Article Text

Download PDFPDF
Pursuing scale and quality in STI interventions with sex workers: initial results from Avahan India AIDS Initiative
  1. R Steen1,
  2. V Mogasale2,
  3. T Wi2,
  4. A K Singh2,
  5. A Das2,
  6. C Daly2,
  7. B George2,
  8. G Neilsen3,
  9. V Loo4,
  10. G Dallabetta4
  1. 1World Health Organization, New Delhi, India
  2. 2Family Health International, New Delhi, India
  3. 3Family Health International, Bangkok, Thailand
  4. 4India AIDS Initiative, Bill and Melinda Gates Foundation, New Delhi, India
  1. Correspondence to:
 Richard Steen
 World Health Organization, Regional Office for South-East Asia, Indraprastha Estate, Mahatma Gandhi Marg, New Delhi 110 002, India; steenr{at}


Background: Migration, population mobility, and sex work continue to drive sexually transmitted epidemics in India. Yet interventions targeting high incidence networks are rarely implemented at sufficient scale to have impact. India AIDS Initiative (Avahan), funded by the Bill and Melinda Gates Foundation, is scaling up interventions with sex workers (SWs) and other high risk populations in India’s six highest HIV prevalence states.

Methods: Avahan resources are channelled through state level partners (SLPs) to local level non-governmental organisations (NGOs) who organise outreach, community mobilisation, and dedicated clinics for SWs. These clinics provide services for sexually transmitted infections (STIs) including Condom Promotion, syndromic case management, regular check-ups, and treatment of asymptomatic infections. SWs take an active role in service delivery. STI capacity building support functions on three levels. A central capacity building team developed guidelines and standards, trains state level STI coordinators, monitors outcomes, and conducts operations research. Standards are documented in an Avahan-wide manual. State level STI coordinators train NGO clinic staff and conduct supervision of clinics based on these standards and related quality monitoring tools. Clinic and outreach staff report on indicators that guide additional capacity building inputs.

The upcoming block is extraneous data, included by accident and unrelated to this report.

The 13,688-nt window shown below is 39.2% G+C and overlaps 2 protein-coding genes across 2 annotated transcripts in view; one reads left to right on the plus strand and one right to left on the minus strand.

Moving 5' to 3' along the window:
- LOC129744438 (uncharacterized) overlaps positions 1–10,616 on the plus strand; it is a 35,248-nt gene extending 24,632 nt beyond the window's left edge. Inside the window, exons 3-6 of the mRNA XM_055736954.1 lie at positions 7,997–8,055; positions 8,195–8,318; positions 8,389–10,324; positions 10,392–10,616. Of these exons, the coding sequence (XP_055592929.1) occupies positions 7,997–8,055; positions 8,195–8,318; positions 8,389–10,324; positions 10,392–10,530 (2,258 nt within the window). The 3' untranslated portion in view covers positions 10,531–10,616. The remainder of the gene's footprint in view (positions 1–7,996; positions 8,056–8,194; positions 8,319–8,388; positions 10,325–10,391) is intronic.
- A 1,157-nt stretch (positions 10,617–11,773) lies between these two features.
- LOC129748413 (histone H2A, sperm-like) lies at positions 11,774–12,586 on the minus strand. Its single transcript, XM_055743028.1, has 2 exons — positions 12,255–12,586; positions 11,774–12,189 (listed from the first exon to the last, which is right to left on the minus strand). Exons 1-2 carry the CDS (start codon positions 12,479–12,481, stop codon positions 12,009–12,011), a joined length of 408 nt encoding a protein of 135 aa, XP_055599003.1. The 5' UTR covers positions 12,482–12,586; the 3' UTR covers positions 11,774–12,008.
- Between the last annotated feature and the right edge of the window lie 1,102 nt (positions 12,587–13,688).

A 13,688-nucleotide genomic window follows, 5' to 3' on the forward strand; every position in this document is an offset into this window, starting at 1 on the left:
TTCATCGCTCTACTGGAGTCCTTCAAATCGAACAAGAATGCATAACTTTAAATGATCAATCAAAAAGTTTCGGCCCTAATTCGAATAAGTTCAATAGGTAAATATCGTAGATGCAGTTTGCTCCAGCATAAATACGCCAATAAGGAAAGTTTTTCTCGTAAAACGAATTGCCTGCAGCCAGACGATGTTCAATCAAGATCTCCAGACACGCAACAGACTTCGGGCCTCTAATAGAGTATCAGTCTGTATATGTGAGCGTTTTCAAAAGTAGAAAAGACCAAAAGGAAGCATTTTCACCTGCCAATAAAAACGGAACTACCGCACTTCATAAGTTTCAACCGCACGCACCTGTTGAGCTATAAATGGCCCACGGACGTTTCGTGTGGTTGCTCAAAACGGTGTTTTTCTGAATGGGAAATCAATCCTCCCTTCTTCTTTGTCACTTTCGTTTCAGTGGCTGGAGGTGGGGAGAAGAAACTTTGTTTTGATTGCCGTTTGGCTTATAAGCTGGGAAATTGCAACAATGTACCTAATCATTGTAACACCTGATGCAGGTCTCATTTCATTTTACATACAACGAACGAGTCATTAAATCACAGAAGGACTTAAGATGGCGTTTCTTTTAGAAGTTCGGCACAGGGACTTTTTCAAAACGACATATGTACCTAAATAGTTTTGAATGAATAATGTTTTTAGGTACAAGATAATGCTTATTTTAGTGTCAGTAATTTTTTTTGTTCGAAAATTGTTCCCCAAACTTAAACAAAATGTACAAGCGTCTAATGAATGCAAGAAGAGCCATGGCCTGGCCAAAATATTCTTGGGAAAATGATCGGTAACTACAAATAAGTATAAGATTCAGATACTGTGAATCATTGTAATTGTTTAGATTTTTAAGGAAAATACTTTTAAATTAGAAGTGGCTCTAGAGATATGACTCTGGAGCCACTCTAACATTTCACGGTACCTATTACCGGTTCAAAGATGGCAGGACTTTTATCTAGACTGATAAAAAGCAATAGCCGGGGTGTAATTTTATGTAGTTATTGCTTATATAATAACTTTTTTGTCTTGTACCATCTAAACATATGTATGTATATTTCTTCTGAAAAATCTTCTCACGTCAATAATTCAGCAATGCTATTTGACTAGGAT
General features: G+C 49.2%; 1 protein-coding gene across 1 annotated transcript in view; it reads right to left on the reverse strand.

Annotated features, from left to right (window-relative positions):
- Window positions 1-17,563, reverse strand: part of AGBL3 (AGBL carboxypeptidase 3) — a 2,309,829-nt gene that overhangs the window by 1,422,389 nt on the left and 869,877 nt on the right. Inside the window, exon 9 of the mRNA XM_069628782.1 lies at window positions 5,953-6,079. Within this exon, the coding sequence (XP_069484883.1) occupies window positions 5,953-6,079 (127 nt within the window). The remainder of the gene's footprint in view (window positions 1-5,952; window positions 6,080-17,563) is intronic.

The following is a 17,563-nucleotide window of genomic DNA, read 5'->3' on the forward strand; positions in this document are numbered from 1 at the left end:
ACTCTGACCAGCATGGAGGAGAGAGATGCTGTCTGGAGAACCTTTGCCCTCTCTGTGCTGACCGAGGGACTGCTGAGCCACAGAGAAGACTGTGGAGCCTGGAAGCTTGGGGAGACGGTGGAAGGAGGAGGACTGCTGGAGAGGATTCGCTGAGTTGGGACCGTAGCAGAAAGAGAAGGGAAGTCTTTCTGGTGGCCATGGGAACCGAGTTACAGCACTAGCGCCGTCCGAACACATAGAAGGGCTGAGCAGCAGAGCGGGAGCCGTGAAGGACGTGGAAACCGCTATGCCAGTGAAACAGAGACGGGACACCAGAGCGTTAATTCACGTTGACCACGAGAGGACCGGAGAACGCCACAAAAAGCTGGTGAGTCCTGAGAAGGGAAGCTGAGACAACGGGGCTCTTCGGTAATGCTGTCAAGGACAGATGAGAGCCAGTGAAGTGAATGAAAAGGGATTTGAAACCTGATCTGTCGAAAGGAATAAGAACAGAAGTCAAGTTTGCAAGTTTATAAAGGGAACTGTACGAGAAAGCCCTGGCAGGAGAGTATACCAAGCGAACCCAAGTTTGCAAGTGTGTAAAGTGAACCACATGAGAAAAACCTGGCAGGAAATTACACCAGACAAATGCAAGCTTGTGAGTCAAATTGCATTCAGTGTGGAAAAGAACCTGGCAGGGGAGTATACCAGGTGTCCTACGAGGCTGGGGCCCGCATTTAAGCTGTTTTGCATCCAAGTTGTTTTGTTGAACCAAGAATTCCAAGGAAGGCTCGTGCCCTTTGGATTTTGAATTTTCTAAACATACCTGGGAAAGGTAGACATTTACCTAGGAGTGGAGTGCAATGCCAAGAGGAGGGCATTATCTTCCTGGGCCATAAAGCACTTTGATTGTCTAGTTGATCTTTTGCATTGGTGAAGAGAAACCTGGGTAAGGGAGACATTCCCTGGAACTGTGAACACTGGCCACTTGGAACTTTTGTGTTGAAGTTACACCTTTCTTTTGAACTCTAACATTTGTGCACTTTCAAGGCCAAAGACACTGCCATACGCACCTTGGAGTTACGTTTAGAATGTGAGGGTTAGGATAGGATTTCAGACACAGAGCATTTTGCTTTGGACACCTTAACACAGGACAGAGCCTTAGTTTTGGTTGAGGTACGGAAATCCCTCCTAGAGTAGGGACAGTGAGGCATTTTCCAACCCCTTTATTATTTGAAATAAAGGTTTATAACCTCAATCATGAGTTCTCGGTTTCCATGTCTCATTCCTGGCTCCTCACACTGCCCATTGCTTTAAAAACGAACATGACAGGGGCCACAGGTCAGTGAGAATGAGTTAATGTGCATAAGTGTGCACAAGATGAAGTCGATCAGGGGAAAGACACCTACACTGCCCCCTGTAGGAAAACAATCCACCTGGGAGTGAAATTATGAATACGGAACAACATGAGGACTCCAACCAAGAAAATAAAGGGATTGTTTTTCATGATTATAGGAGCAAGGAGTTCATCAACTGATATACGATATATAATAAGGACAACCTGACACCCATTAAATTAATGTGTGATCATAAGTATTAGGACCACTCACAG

Results: In 2 years, clinics with community outreach for SWs have been established in 274 settings covering 77 districts. Mapping and size estimation have identified 187 000 SWs. In a subset of four large states covered by six SLPs (183 000 estimated SWs, 65 districts), 128 326 (70%) of the SWs have been contacted through peer outreach and 74 265 (41%) have attended the clinic at least once. A total of 127 630 clinic visits have been reported, an increasing proportion for recommended routine check ups. Supervision and monitoring facilitate standardisation of services across sites.

Conclusion: Targeted HIV/STI interventions can be brought to scale and standardised given adequate capacity building support. Intervention coverage, service utilisation, and quality are key parameters that should be monitored and progressively improved with active involvement of SWs themselves.

  • ART, antiretroviral treatment
  • CLSI, community led structural interventions
  • DIC, drop-in centres
  • FHI, Family Health International
  • MSM, men who have sex with men
  • NGOs, non-governmental organisations
  • SACS, state AIDS control societies
  • SLPs, state level partners
  • STI, sexually transmitted infections
  • SWs, sex workers
  • TAI, Tamil Nadu AIDS Initiative
  • STI control
  • HIV prevention
  • India
  • sex work
  • Avahan

Statistics from

Request Permissions

If you wish to reuse any or all of this article please use the link below which will take you to the Copyright Clearance Center’s RightsLink service. You will be able to get a quick price and instant permission to reuse the content in many different ways.